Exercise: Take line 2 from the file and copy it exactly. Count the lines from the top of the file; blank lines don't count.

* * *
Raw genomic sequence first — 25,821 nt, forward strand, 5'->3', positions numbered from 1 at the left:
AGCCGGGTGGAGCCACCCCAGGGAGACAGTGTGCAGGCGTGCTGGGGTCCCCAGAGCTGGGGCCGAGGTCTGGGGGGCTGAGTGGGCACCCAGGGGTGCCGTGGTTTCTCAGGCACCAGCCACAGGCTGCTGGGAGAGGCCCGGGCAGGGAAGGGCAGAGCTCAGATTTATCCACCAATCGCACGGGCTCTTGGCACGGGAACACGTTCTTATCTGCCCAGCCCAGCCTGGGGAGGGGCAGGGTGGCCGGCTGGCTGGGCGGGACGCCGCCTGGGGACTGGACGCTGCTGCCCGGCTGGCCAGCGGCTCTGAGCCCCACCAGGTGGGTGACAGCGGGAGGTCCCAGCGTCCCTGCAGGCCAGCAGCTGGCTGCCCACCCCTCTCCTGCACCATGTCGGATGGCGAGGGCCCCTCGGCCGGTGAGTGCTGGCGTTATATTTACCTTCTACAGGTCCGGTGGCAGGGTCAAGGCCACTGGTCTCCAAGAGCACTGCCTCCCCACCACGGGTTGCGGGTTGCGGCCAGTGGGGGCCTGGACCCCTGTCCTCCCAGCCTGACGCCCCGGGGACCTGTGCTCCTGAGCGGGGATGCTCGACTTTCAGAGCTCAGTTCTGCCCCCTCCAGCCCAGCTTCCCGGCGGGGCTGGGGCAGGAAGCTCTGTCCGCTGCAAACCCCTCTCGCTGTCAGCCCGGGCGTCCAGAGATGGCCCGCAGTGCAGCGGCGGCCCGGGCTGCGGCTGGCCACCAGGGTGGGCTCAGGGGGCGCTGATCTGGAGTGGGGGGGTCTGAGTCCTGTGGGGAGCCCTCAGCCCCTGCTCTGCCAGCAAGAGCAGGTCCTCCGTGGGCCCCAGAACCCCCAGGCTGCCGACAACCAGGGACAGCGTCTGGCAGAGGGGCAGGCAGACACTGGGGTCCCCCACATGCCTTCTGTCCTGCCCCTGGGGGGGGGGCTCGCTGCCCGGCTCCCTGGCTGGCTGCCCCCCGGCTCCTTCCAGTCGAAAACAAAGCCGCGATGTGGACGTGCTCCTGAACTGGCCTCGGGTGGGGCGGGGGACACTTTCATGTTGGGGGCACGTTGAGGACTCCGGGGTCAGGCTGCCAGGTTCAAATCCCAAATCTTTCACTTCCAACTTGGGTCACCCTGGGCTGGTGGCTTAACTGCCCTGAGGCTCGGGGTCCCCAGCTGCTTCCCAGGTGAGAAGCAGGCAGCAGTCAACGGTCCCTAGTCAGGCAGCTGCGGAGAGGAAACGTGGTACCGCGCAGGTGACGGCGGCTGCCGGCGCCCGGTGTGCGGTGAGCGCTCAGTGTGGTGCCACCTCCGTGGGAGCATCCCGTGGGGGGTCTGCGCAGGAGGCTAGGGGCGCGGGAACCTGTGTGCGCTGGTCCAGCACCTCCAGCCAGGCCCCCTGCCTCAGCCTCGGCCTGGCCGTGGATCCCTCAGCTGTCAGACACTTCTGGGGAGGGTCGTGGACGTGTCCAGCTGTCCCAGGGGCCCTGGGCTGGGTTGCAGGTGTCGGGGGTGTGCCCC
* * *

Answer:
AGCCGGGTGGAGCCACCCCAGGGAGACAGTGTGCAGGCGTGCTGGGGTCCCCAGAGCTGGGGCCGAGGTCTGGGGGGCTGAGTGGGCACCCAGGGGTGCCGTGGTTTCTCAGGCACCAGCCACAGGCTGCTGGGAGAGGCCCGGGCAGGGAAGGGCAGAGCTCAGATTTATCCACCAATCGCACGGGCTCTTGGCACGGGAACACGTTCTTATCTGCCCAGCCCAGCCTGGGGAGGGGCAGGGTGGCCGGCTGGCTGGGCGGGACGCCGCCTGGGGACTGGACGCTGCTGCCCGGCTGGCCAGCGGCTCTGAGCCCCACCAGGTGGGTGACAGCGGGAGGTCCCAGCGTCCCTGCAGGCCAGCAGCTGGCTGCCCACCCCTCTCCTGCACCATGTCGGATGGCGAGGGCCCCTCGGCCGGTGAGTGCTGGCGTTATATTTACCTTCTACAGGTCCGGTGGCAGGGTCAAGGCCACTGGTCTCCAAGAGCACTGCCTCCCCACCACGGGTTGCGGGTTGCGGCCAGTGGGGGCCTGGACCCCTGTCCTCCCAGCCTGACGCCCCGGGGACCTGTGCTCCTGAGCGGGGATGCTCGACTTTCAGAGCTCAGTTCTGCCCCCTCCAGCCCAGCTTCCCGGCGGGGCTGGGGCAGGAAGCTCTGTCCGCTGCAAACCCCTCTCGCTGTCAGCCCGGGCGTCCAGAGATGGCCCGCAGTGCAGCGGCGGCCCGGGCTGCGGCTGGCCACCAGGGTGGGCTCAGGGGGCGCTGATCTGGAGTGGGGGGGTCTGAGTCCTGTGGGGAGCCCTCAGCCCCTGCTCTGCCAGCAAGAGCAGGTCCTCCGTGGGCCCCAGAACCCCCAGGCTGCCGACAACCAGGGACAGCGTCTGGCAGAGGGGCAGGCAGACACTGGGGTCCCCCACATGCCTTCTGTCCTGCCCCTGGGGGGGGGGCTCGCTGCCCGGCTCCCTGGCTGGCTGCCCCCCGGCTCCTTCCAGTCGAAAACAAAGCCGCGATGTGGACGTGCTCCTGAACTGGCCTCGGGTGGGGCGGGGGACACTTTCATGTTGGGGGCACGTTGAGGACTCCGGGGTCAGGCTGCCAGGTTCAAATCCCAAATCTTTCACTTCCAACTTGGGTCACCCTGGGCTGGTGGCTTAACTGCCCTGAGGCTCGGGGTCCCCAGCTGCTTCCCAGGTGAGAAGCAGGCAGCAGTCAACGGTCCCTAGTCAGGCAGCTGCGGAGAGGAAACGTGGTACCGCGCAGGTGACGGCGGCTGCCGGCGCCCGGTGTGCGGTGAGCGCTCAGTGTGGTGCCACCTCCGTGGGAGCATCCCGTGGGGGGTCTGCGCAGGAGGCTAGGGGCGCGGGAACCTGTGTGCGCTGGTCCAGCACCTCCAGCCAGGCCCCCTGCCTCAGCCTCGGCCTGGCCGTGGATCCCTCAGCTGTCAGACACTTCTGGGGAGGGTCGTGGACGTGTCCAGCTGTCCCAGGGGCCCTGGGCTGGGTTGCAGGTGTCGGGGGTGTGCCCC